Scanned image of the page. Keyboard directions: use + to zoom in, - to zoom out, arrow keys to pan inside the viewer.

Page Options

Download this Issue


Something wrong?

Something wrong with this page? Report problem.

Rights / Permissions

This collection, digitized in collaboration with the Michigan Daily and the Board for Student Publications, contains materials that are protected by copyright law. Access to these materials is provided for non-profit educational and research purposes. If you use an item from this collection, it is your responsibility to consider the work's copyright status and obtain any required permission.

December 03, 1992 - Image 12

Resource type:
The Michigan Daily, 1992-12-03

Disclaimer: Computer generated plain text may have errors. Read more about this.

Page 4-The Michigan Daily -Weekend etc. - December 3,1992

All's Wells that ends Wells

An evil deed a day
keeps death away

by Laura Alantas
Welcome to the Era of Her Maj-
esty Queen Victoria. The Era of the
(moderately) successful "Wells" The-
ater. Make the acquaintance of the
eccentric Theatrical Folk, including
the celebrated thespian Rose
'Trelawny. Learn of her Predicament
- which keeps her from marrying into
the noble Gower Family during an
evening of spectacular Drama, Com-
edy and Romance.
The University Department of
Theater and Drama's production of
Arthur Wing Pinero's "Trelawny of

the 'Wells"'will carry its audience to
England's grand days of the early
1860s. Complete with elaborate cos-
tumes and a detailed Victorian set,
guest director John Neville-Andrews
promises to recreate the mood and the
values of the era while telling the
story of actor Rose Trelawny and her
decision to leave the theater.
"It's not a romance, a comedy or a
drama. It's all of them. It's every-
thing," said Stephanie Fybel, a Musi-
cal Theater junior starring in the lead
role of Rose Trelawny. "This is a very
rich play. It's like a diamond, it's
multifaceted and has a real vitality,"
said Neville-Andrews.
Much of the vitality originates in
the Victorian setting. "From the mo-
ment when the audience enters the
Power Center, we have tried to im-
merse the audience in the atmosphere
of the 1860s with the costumes, set
and program," said Neville-Andrews.
"We want to transport the audience
back to the values of that time."
During this period, acting was not
considered a noble profession. Ac-
tors were looked upon as gypsies and
vagabonds, among the lowest mem-
bers of society. Thus we find the di-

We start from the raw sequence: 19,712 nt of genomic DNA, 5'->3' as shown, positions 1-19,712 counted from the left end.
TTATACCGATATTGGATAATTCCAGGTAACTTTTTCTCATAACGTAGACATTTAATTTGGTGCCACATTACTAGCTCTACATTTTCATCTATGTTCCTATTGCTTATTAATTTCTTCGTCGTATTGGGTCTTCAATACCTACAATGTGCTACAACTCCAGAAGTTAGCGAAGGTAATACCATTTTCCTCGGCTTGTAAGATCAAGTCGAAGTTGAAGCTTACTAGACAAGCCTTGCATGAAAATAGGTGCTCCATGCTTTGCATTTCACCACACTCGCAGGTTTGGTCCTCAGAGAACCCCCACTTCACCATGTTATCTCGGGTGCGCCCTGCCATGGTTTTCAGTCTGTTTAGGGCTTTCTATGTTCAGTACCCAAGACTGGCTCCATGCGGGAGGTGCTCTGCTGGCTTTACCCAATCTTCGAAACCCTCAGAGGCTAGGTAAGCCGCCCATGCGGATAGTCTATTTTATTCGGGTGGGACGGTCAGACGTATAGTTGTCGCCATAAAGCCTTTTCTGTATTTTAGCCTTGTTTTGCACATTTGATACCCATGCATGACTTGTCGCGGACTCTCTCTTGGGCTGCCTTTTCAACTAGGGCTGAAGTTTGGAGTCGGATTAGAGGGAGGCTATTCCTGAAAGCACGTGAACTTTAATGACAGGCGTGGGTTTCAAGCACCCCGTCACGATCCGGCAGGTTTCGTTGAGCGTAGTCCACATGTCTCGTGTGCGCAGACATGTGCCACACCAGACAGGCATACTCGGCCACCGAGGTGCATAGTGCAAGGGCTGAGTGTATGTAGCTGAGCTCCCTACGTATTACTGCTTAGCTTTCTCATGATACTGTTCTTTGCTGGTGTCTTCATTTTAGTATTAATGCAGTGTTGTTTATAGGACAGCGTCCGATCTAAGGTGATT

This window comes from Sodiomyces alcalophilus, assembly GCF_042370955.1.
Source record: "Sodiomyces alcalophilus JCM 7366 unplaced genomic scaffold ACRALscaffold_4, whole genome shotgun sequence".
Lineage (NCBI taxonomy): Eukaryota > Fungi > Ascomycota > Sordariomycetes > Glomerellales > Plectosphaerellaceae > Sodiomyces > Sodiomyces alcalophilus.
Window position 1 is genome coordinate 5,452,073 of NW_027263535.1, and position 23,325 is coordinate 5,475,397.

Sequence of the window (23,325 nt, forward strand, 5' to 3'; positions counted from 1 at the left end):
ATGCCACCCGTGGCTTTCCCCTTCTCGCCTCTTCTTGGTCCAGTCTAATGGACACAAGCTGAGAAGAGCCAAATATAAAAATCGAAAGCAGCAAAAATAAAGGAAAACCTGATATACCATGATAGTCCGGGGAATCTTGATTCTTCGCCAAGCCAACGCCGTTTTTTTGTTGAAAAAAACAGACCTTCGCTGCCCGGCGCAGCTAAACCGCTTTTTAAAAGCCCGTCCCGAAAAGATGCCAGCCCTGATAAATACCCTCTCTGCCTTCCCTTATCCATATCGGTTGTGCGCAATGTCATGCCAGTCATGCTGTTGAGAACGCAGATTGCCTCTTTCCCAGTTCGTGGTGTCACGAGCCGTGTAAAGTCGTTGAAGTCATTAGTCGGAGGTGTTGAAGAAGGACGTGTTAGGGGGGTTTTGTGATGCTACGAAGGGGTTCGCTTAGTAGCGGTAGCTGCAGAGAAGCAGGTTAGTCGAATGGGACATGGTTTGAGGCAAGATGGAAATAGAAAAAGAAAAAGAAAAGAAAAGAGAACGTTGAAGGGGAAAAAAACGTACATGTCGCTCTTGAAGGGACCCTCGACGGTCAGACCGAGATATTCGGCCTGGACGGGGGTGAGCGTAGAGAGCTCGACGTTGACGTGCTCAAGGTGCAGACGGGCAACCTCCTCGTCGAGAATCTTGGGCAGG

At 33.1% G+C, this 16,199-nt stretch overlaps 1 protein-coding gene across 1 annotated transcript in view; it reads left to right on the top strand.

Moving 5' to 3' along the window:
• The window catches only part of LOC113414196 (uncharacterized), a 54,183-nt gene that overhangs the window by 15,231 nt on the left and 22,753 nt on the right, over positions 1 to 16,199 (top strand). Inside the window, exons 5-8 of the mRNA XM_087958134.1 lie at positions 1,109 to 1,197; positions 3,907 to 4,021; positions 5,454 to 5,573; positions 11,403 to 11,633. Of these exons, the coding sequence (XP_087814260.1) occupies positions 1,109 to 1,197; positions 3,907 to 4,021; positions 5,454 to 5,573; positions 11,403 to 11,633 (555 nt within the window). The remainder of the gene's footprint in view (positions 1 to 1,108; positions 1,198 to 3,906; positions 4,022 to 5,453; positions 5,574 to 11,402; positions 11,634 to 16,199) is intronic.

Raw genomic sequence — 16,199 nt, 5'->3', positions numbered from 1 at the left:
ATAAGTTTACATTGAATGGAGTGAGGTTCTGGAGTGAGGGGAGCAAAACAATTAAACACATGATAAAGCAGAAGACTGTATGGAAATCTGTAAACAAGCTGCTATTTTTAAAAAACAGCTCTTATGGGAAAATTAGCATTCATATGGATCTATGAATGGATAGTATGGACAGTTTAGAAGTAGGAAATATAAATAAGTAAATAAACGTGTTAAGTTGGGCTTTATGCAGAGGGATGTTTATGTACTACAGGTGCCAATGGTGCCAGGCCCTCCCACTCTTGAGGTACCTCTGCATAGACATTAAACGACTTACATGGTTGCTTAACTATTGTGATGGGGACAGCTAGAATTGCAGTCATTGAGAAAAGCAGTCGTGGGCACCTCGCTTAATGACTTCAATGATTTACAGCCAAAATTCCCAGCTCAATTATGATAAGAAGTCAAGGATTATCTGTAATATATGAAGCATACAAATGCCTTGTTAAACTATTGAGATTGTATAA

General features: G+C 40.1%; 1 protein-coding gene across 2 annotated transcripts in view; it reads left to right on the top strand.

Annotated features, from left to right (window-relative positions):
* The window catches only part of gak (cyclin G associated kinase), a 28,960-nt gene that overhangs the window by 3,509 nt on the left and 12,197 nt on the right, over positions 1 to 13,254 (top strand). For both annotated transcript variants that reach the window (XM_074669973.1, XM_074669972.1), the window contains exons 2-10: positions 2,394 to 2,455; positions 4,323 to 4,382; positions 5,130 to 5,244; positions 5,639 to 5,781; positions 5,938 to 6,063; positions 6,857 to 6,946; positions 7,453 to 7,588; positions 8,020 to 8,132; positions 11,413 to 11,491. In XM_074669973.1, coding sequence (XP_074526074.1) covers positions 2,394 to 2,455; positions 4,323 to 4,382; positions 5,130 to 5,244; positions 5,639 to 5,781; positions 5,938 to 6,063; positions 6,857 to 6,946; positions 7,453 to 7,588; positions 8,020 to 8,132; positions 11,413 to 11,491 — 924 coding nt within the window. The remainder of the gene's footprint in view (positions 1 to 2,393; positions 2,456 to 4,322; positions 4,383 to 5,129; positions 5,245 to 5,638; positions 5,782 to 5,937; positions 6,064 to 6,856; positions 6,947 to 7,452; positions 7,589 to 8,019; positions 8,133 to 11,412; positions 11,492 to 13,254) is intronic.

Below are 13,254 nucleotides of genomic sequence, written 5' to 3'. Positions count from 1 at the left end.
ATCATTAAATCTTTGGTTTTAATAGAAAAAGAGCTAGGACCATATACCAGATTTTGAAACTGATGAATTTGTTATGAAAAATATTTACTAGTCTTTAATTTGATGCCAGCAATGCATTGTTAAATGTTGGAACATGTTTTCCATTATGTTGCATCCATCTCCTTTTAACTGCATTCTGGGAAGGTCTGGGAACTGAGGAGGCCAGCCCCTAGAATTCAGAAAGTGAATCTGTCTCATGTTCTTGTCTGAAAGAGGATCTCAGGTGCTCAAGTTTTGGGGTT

lemma of Rose Trelawny, an ingenue
in the "Wells" theater company. Rose
has fallen in love with Arthur Gower
(Aaron Tishkowski), son of noble-
man Sir William Gower (Erich
Jungwirth). Because of Rose's asso-
ciation with the "Wells" theater, the
Gower family does not approve of the
matrimonial match and will only agree
to the marriage if Rose renounces her
theatrical life and lives with the fam-
ily prior to the wedding. By residing
with the Gower. family, they hope to
make a "lady" out of Rose, and a
suitable match for Arthur.

fine American and
European Antique Furniture'
803 N. Main " Ann Arbor
Mon. - Sat. 10-6

Stephanie Fybel and Anthony Giangrande in "Trelawny of the 'Wells."'

by Melissa R. Bernardo
Within the past ten years,
American society has become very
caught up in the spectacle of the-
ater. Look at the biggest hits -
"The Phantom of the Opera,"
"Cats," "Les Miserables," "Miss
Saigon"; all shows involving
grand sets and costumes, flashy
pyrotechnics, and sappy music
composed to tug at the heart
strings. If none, of these shows
appeal to your taste (or yourpock-
etbook), take a trip back to Victo-
rian England foran escapist, light-
hearted comic opera: The Univer-
sity of Michigan Gilbert and
Sullivan Society's (UMGASS)
production of "Ruddigore."
"Ruddigore" chronicles the
line of the Baronets of Ruddigore,
who have been cursed by a witch.
"Each reigning Baron must do an
evil deed each day or else die a
horrible death," cast member Su-
san Duderstadt explained. Enter
the pure-hearted Sir Ruthven
Murgatroyd (David Zinn), the next
heir to the baronetcy. He does not
want to prolong the reign of evil,
nor does he want to perish in in-
conceivable agony. How to es-
cape this murky fate? He disguises
himself as the peasant Robin
Oakapple and runs off to a neigh-
boring village (the standard Gil-
bert and Sullivan solution). Natu-
rally, everyone assumes that he is
Conveniently enough, while in
this village, he encounters the
beautiful and virtuous Rose
Maybud (AndreaMarkowitz), and
begins to court her. However, the
nasty Richard Dauntless (Jonathan
B. Cogswell) discovers the dis-
guised Murgatroyd/Oakapple -.
Robin for short - and snitches on
him to the current Baron. Why
does he do such a reprehensible
deed? Because he wants Rose for
himself, of course! Now that the
current baron knows of Robin's
trick, Robin is forced to take up
his duty as the baron.
Just to recap, Duderstadt sum-
marized: "Beans are spilled; Rose
will no longer have Robin; Robin
has to go off to the castle and be